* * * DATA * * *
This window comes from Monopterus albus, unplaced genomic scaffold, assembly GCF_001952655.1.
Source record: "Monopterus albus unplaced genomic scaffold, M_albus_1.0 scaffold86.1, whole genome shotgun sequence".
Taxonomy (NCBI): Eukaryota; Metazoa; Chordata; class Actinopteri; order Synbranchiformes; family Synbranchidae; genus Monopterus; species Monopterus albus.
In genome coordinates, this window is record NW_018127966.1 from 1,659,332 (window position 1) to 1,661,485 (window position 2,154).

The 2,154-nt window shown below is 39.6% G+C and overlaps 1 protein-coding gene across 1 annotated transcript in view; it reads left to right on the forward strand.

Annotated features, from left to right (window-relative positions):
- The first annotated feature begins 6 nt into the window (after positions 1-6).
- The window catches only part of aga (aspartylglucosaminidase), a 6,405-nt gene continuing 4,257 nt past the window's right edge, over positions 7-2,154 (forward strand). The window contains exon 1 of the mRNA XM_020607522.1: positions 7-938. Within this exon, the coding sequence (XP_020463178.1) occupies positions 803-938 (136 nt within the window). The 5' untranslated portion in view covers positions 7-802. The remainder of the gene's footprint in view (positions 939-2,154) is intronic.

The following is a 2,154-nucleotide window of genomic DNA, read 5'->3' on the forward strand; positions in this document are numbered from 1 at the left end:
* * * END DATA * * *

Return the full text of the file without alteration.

This window comes from Monopterus albus, unplaced genomic scaffold, assembly GCF_001952655.1.
Source record: "Monopterus albus unplaced genomic scaffold, M_albus_1.0 scaffold86.1, whole genome shotgun sequence".
Taxonomy (NCBI): Eukaryota; Metazoa; Chordata; class Actinopteri; order Synbranchiformes; family Synbranchidae; genus Monopterus; species Monopterus albus.
In genome coordinates, this window is record NW_018127966.1 from 1,659,332 (window position 1) to 1,661,485 (window position 2,154).

The 2,154-nt window shown below is 39.6% G+C and overlaps 1 protein-coding gene across 1 annotated transcript in view; it reads left to right on the forward strand.

Annotated features, from left to right (window-relative positions):
- The first annotated feature begins 6 nt into the window (after positions 1-6).
- The window catches only part of aga (aspartylglucosaminidase), a 6,405-nt gene continuing 4,257 nt past the window's right edge, over positions 7-2,154 (forward strand). The window contains exon 1 of the mRNA XM_020607522.1: positions 7-938. Within this exon, the coding sequence (XP_020463178.1) occupies positions 803-938 (136 nt within the window). The 5' untranslated portion in view covers positions 7-802. The remainder of the gene's footprint in view (positions 939-2,154) is intronic.

The following is a 2,154-nucleotide window of genomic DNA, read 5'->3' on the forward strand; positions in this document are numbered from 1 at the left end: